Who’s up for a drive? Hitting the road is a fabulous way to enjoy Ireland, with so many scenic journeys and countless places worth visiting that are just a short drive apart.
Indeed, for such a small Island, we have more than our share of motorways, main roads, byroads and through-roads. We could include many more journeys in this piece, but this is a sampling of what you can do with four (or two) wheels, a map and a dose of wanderlust.
Naturally, you can drive these routes any way you choose, changing the starting point and travelling in the opposite way, for instance, or starting halfway along.
Let’s start with one of the most famous road trips…
West Coast / Wild Atlantic Way
The Wild Atlantic Way covers just about the whole left side of the country, starting in Kinsale, Co. Cork, and stretching all the way to Northern Headlands (Donegal Town). We firmly believe that every bit of it is worth exploring, and below are just two of the many fine drives on the West Coast.
Westport to Cliffs of Moher
- Croagh Patrick
- Cliffs of Moher
- The Burren
This journey offers an abundance of incredible views, both of land and sea. The vast, humbling Atlantic is a frequent star of this road trip.
It begins in Westport, County Mayo, a rightfully beloved place with a lovely Georgian town centre. Next, you’ll approach the epic Croagh Patrick and Clew Bay.
Following this route will bring you through the incredible scenic Connemara. If you want to truly experience the Atlantic, you could stop off for a jaunt on the sea, whether that means taking a dip or a detour via boat to the Aran Islands.
After this, you an continue to Clare for the Burren and the legendary Cliffs of Moher. (We talked about the Burren in our recent Botanic Walks story.)
Ring of Kerry
- Gap of Dunlow
- Skellig Michael
- Ladies’ View
This one warrants a mention because not only is it utterly beautiful, it’s a reasonably convenient drive to take – bringing you around the loop in the space of a day.The Ring of Kerry is incredibly popular (as you might have heard!) so the earlier in the morning you can start this trip, the better. As the day goes on, you will see more rental cars, cyclists and tour buses.So, what are they all travelling to see? The Ring of Kerry has plenty of elevated spots, from which you can see the emerald, craggy, dramatic and diverse landscapes the Kingdom has to offer. Not for nothing, the region features heavily in lists of Ireland’s most spectacular peaks.The journey starts in Killarney going towards the Gap of Dunloe, where you’ll see the spectacular Macgillycuddy’s Reeks. Then head to Skellig Ring where you’ll enjoy a view of Skellig Michael. Loop back around and the journey finishes in beautiful Muckross House and Lakes in Killarney.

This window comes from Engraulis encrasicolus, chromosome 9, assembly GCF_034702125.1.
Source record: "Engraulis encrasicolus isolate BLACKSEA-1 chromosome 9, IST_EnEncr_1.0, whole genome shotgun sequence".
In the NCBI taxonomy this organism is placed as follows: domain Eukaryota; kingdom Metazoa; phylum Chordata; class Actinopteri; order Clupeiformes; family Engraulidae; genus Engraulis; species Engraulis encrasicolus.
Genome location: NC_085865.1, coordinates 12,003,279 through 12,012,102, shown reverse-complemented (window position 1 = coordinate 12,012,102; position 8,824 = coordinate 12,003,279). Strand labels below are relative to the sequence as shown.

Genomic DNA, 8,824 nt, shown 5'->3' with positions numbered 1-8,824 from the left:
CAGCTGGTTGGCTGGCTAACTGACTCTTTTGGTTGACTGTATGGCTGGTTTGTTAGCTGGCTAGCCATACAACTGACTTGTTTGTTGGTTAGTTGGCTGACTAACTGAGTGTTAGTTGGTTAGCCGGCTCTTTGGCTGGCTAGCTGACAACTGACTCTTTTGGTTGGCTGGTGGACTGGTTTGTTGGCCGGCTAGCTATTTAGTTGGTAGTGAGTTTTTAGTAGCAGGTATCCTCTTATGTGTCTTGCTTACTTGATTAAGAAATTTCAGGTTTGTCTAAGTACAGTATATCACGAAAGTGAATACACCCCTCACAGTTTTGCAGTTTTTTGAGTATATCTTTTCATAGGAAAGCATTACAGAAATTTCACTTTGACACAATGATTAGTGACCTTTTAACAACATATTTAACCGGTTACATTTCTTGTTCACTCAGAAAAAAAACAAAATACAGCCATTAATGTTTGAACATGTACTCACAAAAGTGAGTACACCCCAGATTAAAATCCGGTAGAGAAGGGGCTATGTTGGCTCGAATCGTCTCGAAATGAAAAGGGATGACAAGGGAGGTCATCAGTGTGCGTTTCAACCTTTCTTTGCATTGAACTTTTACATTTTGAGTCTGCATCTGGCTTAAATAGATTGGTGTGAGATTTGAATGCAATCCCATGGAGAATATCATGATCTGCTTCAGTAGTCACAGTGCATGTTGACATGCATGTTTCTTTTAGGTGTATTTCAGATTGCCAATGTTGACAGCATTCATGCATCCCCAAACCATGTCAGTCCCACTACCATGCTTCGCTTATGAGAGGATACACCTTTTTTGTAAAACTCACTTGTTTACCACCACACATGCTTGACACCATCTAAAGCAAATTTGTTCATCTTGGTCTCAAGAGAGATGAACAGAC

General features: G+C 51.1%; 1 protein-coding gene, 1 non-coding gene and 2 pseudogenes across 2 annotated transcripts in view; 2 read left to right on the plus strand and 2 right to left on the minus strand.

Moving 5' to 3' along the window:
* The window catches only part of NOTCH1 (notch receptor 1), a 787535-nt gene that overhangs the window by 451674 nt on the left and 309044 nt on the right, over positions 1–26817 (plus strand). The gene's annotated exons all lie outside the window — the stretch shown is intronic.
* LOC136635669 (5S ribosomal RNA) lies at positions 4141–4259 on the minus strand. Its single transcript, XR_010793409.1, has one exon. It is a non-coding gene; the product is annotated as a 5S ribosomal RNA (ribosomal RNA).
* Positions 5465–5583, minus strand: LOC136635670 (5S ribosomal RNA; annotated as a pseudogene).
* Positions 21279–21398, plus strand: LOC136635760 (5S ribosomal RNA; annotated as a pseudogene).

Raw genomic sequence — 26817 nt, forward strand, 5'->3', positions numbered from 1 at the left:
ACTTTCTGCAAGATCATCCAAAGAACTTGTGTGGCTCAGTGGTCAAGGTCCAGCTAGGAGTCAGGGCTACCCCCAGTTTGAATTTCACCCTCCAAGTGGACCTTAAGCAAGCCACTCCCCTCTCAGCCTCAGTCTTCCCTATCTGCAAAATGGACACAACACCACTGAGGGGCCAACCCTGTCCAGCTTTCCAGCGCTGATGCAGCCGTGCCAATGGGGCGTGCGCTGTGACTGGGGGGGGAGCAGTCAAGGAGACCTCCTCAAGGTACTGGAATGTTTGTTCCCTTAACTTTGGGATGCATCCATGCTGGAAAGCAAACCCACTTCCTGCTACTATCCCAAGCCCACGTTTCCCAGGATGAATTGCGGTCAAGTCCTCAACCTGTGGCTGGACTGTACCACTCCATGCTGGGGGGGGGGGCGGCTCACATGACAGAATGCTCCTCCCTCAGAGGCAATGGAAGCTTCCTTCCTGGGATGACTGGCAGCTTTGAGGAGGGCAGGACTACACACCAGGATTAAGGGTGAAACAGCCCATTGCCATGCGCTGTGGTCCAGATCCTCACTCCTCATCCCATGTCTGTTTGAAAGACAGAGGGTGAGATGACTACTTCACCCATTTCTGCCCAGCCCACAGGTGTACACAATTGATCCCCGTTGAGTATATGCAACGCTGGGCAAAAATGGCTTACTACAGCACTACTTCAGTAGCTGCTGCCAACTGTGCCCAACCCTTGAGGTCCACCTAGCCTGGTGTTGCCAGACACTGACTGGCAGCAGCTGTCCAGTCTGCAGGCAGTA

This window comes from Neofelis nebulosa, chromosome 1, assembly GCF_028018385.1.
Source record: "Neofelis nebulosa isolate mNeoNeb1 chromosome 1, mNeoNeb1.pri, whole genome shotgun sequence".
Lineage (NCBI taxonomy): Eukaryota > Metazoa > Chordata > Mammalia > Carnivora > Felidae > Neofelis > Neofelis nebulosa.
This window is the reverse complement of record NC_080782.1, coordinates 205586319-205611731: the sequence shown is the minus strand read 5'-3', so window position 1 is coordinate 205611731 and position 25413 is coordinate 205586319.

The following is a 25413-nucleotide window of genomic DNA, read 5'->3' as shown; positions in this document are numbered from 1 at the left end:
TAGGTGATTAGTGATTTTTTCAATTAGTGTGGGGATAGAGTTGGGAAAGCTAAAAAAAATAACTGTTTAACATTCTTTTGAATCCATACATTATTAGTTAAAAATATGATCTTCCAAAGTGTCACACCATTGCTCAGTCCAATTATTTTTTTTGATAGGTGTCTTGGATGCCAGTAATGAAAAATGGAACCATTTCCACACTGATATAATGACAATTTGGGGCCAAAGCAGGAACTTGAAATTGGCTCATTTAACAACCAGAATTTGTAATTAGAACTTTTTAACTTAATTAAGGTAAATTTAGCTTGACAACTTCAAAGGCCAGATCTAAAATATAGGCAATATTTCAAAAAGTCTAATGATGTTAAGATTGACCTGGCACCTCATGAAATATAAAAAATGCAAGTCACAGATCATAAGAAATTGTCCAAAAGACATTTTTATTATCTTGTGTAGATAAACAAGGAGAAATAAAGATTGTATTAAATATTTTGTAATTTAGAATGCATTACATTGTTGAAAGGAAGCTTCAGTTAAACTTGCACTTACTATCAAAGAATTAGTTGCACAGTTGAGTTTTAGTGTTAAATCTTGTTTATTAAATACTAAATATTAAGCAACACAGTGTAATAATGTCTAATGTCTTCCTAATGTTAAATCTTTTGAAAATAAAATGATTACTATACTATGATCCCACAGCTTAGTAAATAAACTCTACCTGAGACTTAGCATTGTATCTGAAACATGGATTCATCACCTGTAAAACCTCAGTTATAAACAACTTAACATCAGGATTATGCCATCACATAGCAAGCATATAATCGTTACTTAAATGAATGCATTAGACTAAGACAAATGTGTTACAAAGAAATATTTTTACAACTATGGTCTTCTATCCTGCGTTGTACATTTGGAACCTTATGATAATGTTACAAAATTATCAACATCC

Ireland’s midlands are sometimes underrated and underappreciated. If you haven’t been to Lough Key or Carrick on Shannon, you’re missing out.
- Lough Key Forest
- Cavan Burren park
This drive starts at Boyle, County Roscommon, and brings you first to Lough Key Forest Park. This beautiful corner of the world has an 8k cycle track, numerous beautiful walking routes and its eponymous lough, all within 350 hectares of woodland.
Next, head northeast towards the Shannon Pot, which is where the River Shannon begins. Then continue to Cavan Burren Park and its enchanting forest trails.
Ireland’s Ancient East has plenty of drives, from coastal jaunts to hilly, historic landmarks.
Boyne Valley Scenic Loop
- Hill of Tara
This is an easy drive with great rewards. If you’re leaving from Dublin, it’s a pretty straight shot from the Navan Road (which you can easily join from Cabra, Castleknock or almost anywhere north of those areas).
In less than an hour, you’ll pass a Welcome to Meath sign and shortly after that, be at the Hill of Tara. From there, we recommend you stop and take your time, walk the gentle incline and bask in the view of Boyne Valley. It’s quite breath-taking. There’s a good chance of finding an ice cream van in the car park too!
It’s a short trip there to the historic Trim Castle, and from there to Loughcrew Cairns. As well as gorgeous views, this journey is steeped in 9,000 years of history. Indeed, the whole drive is filled with ancient wonder, so it’s worthwhile reading a little about the history of the locations before you set off.
Another handy drive, you can get to the Wicklow Mountains from most parts of Dublin within an hour (avoid rush hour if possible). Once you get off the main roads, you’re onto smaller, winding roads, but it’s more than worth the effort.
Make your way to Calary Bog, where you’ll see the Sugarloaf Mountain from the road. Glendalough is an early highlight. The “glen of two loughs” is a lovely spot, with green hills descending to the reflective bodies of water. Allow some time here to take it in.
Head to Enniskerry, a picturesque village, for a gentle stroll to wind down the journey before returning home.
OSi – sending you on the right road
Ordnance Survey Ireland has been helping people find their way for over a century now. Our comprehensive maps will never crash, will work online or off and never run out of battery. Below are a selection of Maps that will be very helpful with locations in this post. Otherwise explore our Online Shop for all your map needs.